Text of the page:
Since 1979, this program has become recognized for the academic excellence of its comparative approach to both the theory and practice of Buddhism. The program weaves together the diverse resources of Bodh Gaya, a unique pilgrimage center in northern India. Bodh Gaya is home to more than 40 Buddhist temples within a largely Hindu and Muslim community. Each temple offers a gateway for students to explore a particular culture and region where Buddhism manifests around the world, including Tibet, Sri Lanka, Burma, Japan, Bhutan, and others.

Through comparative study, the program examines each of the three major Buddhist traditions and their historical development: Theravada, Mahayana and Vajrayana. Students live in a Burmese Vihar, or monastery, where our highly qualified team of faculty and on-site staff provide an engaging and supportive environment. In addition, the program includes group travel to Varanasi and New Delhi, as well as a month-long Independent Study Project at the end of the semester that includes the opportunity to travel to a Buddhist community in India or neighboring countries.

Educational Approach

This program emphasizes a comparative approach to both theory and practice. At the heart of the Buddhist Studies in India program is the desire to allow students to explore this subject from as many different points of view as possible. Western academic models are systematically used in the core courses, while Buddhist philosophies are tested in the Meditation Traditions course.

The diverse and highly qualified program faculty teach a variety of intellectual and cultural viewpoints, creating a stimulating milieu in which genuine inquiry can occur. Participants are encouraged to examine their own cultural and intellectual assumptions as they pursue these studies in a challenging and supportive environment.

Location: Bodh Gaya, India

It was here in Bodh Gaya, under the Bodhi tree, that the prince-ascetic Gotama became the fully enlightened Buddha. For two and a half millennia, Bodh Gaya has been a magnet for pilgrims from all Buddhist cultures who come to venerate this sacred site, each in a fashion unique to his or her own tradition. Thus, within a two-mile radius, temples have been constructed to function with the cultural traditions of Thailand, Burma, Sri Lanka, Japan, China, Bhutan, and Tibet. As well as being a pilgrimage center for Buddhists, Bodh Gaya is home to several thousand Hindus and Muslims. Religious and cultural festivals abound here.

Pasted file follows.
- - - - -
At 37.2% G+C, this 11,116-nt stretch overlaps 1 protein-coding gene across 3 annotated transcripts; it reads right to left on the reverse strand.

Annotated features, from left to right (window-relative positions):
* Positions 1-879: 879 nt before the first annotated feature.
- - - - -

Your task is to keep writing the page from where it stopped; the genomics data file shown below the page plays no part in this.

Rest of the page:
The Burmese Vihar, which is right across the street from the Phalgu River, is within a ten-minute walk of both the Mahabodhi Temple and the central bazaar. Like most pilgrimage towns in India, Bodh Gaya can be crowded, dirty, and noisy. Depending on your mood, this can be exhilarating one day and frustrating the next.

Schedule and Daily Life

The program begins with a three-day program orientation in London. The group will then spend three days in Delhi for further orientation before proceeding to Bodh Gaya.

Classes are held for nine weeks, followed by the three-week independent study period, which may include independent travel to other areas of India, and a final week in Bodh Gaya.

Daily Schedule in Bodh Gaya

5:30 am – Meditation
6:30 am – Breakfast
7:30 am – Language Classes

8:30 am – Class Period

10:00 am – Tea
10:30 am – Class Period
12:00 pm – Language Practice
1:00 pm – Lunch
4:00 pm – Tea
5:00 pm – Meditation
6:30 pm – Dinner

This schedule is followed Monday through Friday. Language classes meet daily, while Philosophy, History, and Anthropology meet three times each week. During the weekends we continue with meditation practice and also have occasional field trips to sites of interest.


Lodging and vegetarian meals will be provided at the guest house within the compound of the Burmese Vihar (monastery). Living within a Buddhist monastery, following a rigorous daily schedule and the five basic Buddhist ethical precepts, creates a nourishing environment for study and practice. While residing at the Vihar, it will be necessary for students to follow the five basic Buddhist precepts:

  • To abstain from taking life.
  • To abstain from theft.
  • To abstain from sexual misconduct.
  • To abstain from lying.
  • To abstain from intoxicants.

Some may feel these requirements to be too rigorous. But after consideration, it will become clear that any individual consistently deviating from this code would lack the clarity of mind necessary for full participation in this intensive program. The culture and environment of Bodh Gaya generally support the maintenance of these precepts, thus easing the individual’s difficulty.